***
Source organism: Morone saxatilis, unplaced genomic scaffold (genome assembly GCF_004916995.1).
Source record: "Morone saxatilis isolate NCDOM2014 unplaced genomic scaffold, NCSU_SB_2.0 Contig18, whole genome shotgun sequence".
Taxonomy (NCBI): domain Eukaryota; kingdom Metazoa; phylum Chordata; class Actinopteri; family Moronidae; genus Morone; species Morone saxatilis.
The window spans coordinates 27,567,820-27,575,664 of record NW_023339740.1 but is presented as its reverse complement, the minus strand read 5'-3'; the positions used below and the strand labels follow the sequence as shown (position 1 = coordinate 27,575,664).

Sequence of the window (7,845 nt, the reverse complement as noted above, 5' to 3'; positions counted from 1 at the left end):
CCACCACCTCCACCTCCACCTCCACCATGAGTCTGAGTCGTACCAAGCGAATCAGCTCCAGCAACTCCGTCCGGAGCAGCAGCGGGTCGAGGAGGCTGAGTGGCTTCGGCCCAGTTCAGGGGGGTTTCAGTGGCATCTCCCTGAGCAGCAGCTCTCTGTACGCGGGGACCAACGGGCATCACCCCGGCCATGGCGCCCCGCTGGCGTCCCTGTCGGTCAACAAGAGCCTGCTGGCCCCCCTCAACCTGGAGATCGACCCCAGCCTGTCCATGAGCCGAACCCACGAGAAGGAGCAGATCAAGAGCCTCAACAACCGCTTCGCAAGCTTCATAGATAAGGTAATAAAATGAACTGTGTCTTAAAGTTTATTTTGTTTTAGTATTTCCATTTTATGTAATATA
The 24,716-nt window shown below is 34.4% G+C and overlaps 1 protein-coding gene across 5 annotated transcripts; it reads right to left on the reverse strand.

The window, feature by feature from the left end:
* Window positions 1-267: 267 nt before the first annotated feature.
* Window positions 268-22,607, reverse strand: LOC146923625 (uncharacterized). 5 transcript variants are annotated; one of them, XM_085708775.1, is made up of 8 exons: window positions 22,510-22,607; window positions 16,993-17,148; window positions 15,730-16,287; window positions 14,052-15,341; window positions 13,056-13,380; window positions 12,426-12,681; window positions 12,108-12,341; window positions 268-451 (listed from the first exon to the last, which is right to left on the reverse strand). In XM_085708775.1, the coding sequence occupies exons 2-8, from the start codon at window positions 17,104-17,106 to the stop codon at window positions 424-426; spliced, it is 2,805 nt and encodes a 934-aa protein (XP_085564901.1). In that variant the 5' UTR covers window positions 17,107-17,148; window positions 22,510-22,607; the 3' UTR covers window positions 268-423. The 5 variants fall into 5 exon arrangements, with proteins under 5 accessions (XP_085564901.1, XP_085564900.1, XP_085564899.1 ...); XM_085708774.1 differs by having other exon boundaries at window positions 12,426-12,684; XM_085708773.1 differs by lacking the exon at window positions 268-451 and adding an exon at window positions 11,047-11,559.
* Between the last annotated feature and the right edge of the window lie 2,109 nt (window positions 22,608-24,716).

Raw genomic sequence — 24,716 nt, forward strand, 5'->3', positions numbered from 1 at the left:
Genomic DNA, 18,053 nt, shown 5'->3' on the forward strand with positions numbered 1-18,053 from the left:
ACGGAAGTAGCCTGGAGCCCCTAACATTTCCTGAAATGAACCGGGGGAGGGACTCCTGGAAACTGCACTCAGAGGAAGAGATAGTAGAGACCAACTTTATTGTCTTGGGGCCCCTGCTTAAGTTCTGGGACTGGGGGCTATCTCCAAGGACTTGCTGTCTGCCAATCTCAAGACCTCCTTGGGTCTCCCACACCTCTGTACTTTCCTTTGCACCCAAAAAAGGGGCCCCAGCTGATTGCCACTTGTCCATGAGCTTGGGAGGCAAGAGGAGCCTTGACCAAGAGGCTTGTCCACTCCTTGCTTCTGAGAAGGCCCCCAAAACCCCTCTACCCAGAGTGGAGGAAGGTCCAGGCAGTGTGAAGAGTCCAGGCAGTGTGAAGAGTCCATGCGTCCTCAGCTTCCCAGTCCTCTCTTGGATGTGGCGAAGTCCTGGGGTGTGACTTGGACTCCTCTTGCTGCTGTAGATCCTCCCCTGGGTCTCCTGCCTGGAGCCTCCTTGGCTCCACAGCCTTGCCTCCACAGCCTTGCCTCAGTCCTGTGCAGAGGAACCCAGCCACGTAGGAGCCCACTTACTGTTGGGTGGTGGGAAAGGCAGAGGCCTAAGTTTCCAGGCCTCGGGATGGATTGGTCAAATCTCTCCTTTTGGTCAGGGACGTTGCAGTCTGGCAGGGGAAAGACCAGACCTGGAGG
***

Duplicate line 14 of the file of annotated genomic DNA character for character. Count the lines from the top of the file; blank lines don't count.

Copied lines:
ACGGAAGTAGCCTGGAGCCCCTAACATTTCCTGAAATGAACCGGGGGAGGGACTCCTGGAAACTGCACTCAGAGGAAGAGATAGTAGAGACCAACTTTATTGTCTTGGGGCCCCTGCTTAAGTTCTGGGACTGGGGGCTATCTCCAAGGACTTGCTGTCTGCCAATCTCAAGACCTCCTTGGGTCTCCCACACCTCTGTACTTTCCTTTGCACCCAAAAAAGGGGCCCCAGCTGATTGCCACTTGTCCATGAGCTTGGGAGGCAAGAGGAGCCTTGACCAAGAGGCTTGTCCACTCCTTGCTTCTGAGAAGGCCCCCAAAACCCCTCTACCCAGAGTGGAGGAAGGTCCAGGCAGTGTGAAGAGTCCAGGCAGTGTGAAGAGTCCATGCGTCCTCAGCTTCCCAGTCCTCTCTTGGATGTGGCGAAGTCCTGGGGTGTGACTTGGACTCCTCTTGCTGCTGTAGATCCTCCCCTGGGTCTCCTGCCTGGAGCCTCCTTGGCTCCACAGCCTTGCCTCCACAGCCTTGCCTCAGTCCTGTGCAGAGGAACCCAGCCACGTAGGAGCCCACTTACTGTTGGGTGGTGGGAAAGGCAGAGGCCTAAGTTTCCAGGCCTCGGGATGGATTGGTCAAATCTCTCCTTTTGGTCAGGGACGTTGCAGTCTGGCAGGGGAAAGACCAGACCTGGAGG